Finally, type in the word "shoes" into a search engine and see where the road leads you! Rules of the Road is about finding your own way, after all.

 

AN INTERVIEW WITH JOAN BAUER

Why is humor so vital to your writing?

Because humor is so vital in my life. When I utilize humor in my writing, I'm connecting to a deep place in myself that says, "no matter how bad things get, there is hope." I believe that with all of my heart. That's what I love about humorat least the kind that makes us look at life's difficulties differentlylaughing in the midst of pain says to me that we are already on the road moving away from it. We're going to make it. I'd like to think that readers connect to that sentiment, too. We need to laugh for so many reasons. It brings perspective; it brings healing; it builds relationships; it brings release. People have asked me if I would ever write a "totally serious book." I have to say that I do write totally serious books that use laughter against the storm of life.

Your novels do deal with serious subjects. How hard is it to walk the fine line between laughter and tragedy?

It's brutal sometimes. I agonize over words, motives. I do not want anyone to think I am making fun of alcoholism, Alzheimer's disease, death, divorce, being overweight. But here's the thing: my first drafts are rarely funny and I am grimly sober while writing them. But I am getting down to the serious underpinnings of the story. Then I do look and see where the funny voice can break through. I see where comic relief can cushion a hard scene. I ask myself constantly, where can the humor break forth here and make a point?

How are you like Hope?

I'm hopeful like she is, and I've had to fight to stay that way. It isn't my natural state. I work at hopefulness. I don't expect life to be easy. Like her, I am an over-comer. I had a deep need as a teen to have a healthy fathermine was an alcoholic. I was a waitress as a teen and a good one. I love food; it is a passion for me. I have also had to work on my anger over the years. Hope and I are very alike.

But here is where we are different. I never moved from place to place. I lived with my mom, grandmother, and two sisters in the same house. Hope has a good sense of herself, what she is good at and what she's not. I didn't have that much when I was a teenager.

She is more patient than I and better able to absorb the quirkiness of people around her. One of the things I like bear about her is the fact she has great faith that her father is going to find her and she keeps these scrapbooks for him so that when he finally shows up she'll be ready to tell him about her life. I would have never done that.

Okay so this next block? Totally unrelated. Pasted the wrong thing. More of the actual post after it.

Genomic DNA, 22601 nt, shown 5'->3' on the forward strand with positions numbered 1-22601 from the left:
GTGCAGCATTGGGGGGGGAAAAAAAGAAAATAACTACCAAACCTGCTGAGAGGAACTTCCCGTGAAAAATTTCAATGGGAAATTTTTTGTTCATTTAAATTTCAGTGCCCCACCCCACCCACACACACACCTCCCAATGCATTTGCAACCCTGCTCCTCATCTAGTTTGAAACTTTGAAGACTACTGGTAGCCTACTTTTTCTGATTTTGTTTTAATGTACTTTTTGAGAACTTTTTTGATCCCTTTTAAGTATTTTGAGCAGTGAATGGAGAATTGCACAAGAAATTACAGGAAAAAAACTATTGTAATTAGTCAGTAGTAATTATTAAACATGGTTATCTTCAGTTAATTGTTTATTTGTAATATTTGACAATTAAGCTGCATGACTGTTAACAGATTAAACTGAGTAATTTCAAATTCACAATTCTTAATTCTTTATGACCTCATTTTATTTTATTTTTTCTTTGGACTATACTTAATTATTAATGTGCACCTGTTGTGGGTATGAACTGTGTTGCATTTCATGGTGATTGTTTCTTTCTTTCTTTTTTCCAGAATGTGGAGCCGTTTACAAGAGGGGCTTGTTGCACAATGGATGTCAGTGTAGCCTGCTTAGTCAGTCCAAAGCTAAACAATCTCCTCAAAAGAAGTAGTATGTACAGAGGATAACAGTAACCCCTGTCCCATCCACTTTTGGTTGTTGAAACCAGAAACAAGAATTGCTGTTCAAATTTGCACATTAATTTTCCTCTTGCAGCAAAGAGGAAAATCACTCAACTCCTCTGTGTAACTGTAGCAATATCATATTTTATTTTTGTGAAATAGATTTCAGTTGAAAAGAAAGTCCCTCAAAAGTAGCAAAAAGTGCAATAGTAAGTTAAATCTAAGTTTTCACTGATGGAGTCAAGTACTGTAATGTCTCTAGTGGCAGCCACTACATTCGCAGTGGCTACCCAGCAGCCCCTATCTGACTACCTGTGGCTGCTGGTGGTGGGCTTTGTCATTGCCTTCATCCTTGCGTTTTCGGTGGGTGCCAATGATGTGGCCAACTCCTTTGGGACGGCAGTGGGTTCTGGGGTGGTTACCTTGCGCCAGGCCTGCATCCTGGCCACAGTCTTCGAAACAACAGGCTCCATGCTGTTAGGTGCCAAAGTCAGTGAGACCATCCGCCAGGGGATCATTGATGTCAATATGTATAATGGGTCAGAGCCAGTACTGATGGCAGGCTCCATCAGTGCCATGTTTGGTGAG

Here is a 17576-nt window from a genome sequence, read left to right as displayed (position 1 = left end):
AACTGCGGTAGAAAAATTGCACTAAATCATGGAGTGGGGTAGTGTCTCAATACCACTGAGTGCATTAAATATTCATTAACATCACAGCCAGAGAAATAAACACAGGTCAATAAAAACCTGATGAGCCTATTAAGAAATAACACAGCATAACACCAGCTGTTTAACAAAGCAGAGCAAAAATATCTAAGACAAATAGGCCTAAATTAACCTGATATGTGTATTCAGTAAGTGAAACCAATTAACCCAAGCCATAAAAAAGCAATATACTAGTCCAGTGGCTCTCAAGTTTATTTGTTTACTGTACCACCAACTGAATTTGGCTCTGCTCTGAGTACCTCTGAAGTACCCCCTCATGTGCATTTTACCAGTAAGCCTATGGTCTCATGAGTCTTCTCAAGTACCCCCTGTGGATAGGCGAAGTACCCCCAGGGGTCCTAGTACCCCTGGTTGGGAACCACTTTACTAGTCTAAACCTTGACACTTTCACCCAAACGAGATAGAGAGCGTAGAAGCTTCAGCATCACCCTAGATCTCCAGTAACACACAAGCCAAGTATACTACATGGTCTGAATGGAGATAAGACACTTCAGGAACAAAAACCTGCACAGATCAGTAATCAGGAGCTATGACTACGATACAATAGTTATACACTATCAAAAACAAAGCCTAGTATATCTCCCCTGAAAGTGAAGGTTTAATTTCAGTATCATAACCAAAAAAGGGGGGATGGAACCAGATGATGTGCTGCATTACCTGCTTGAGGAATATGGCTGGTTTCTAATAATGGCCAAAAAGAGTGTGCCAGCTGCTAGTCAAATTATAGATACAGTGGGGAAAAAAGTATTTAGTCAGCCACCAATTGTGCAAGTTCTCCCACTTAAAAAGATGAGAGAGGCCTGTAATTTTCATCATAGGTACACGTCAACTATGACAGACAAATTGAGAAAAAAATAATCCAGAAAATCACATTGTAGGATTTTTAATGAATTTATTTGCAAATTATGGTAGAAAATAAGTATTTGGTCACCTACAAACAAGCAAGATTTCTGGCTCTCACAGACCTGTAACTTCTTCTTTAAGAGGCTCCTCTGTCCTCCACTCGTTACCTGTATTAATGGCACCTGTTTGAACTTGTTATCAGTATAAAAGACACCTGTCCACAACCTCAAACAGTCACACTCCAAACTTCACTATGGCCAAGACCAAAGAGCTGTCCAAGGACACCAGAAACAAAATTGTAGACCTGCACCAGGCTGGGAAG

What is a typical day at the "office" like for you?

I try to clear my mind for the work ahead. I try to remember what Ernest Hemingway said about writing: Stop for the day when you've written something you feel good about. That makes it easier to get back to it the next morning. I don't wait for inspiration; I just go to work. More and more I read things out loud to check for authenticity of voice. I did that a great deal for Hope was Here. One of the big words in my life is "revision." It's kind of like labor and delivery. The baby is coming out and you don't have a lot to say about it.

 

DISCUSSION QUESTIONS

  1. Titles always hold special significance to the story. For example, how does the title Hope Was Here focus your attention as a reader? Other than the literal reference, what else does the title suggest about the book? Does it tell you the truth? What about the titles of Backwater and Rules of the Road? How does each indicate the literal and symbolic natures of the stories?
     
  2. Hope's name is pivotal to the development of her character and to the development of the story. How do the various definitions of the word "hope" add to the story? See, for example, the reference made on page 22.
     
  3. There are other important symbols in this story. What roles do each of the following play in terms of developing character, advancing the plot, or serving as foreshadowing? Are there other symbols essential to the story? If so, what are they?

    · Day lily (page 85)

    · Welcome stairways (page 14)
     

  4. In each of Bauer's works, it is important to the main character that she provide some sense of comfort to the people she encounters. For Jenna in Rules of the Road, comfort comes in the form of the perfect show for each customer. How does Hope provide that measure of comfort? What does this tell you about her character? How about Ivy Breedlove in Backwater?
     
  5. Fathers are a central concern to the characters in Hope Was Here, Backwater, and Rules of the Road. Discuss the similarities and differences among the fathers of Hope, Ivy, and Jenna.
     
  6. Ultimately, all characters leave their mark on us as readers. How does Hope leave her mark literally and figuratively? How do Ivy and Jenna leave their marks?
     
  7. Why is humor such an essential ingredient in each of Joan Bauer's books? How would the stories change if they were somehow more "serious" in tone? How would your response to the story be affected?
     
  8. Occasionally, we are swayed to purchase a book because the title is intriguing, Bauer used the title Welcome Stairways as she wrote Hope Was Here. The title changed after the story was completed. What reaction do you have to the working title? Might the working title affect your reaction to the book? What alternative titles might you suggest for Rules of the Road and Backwater?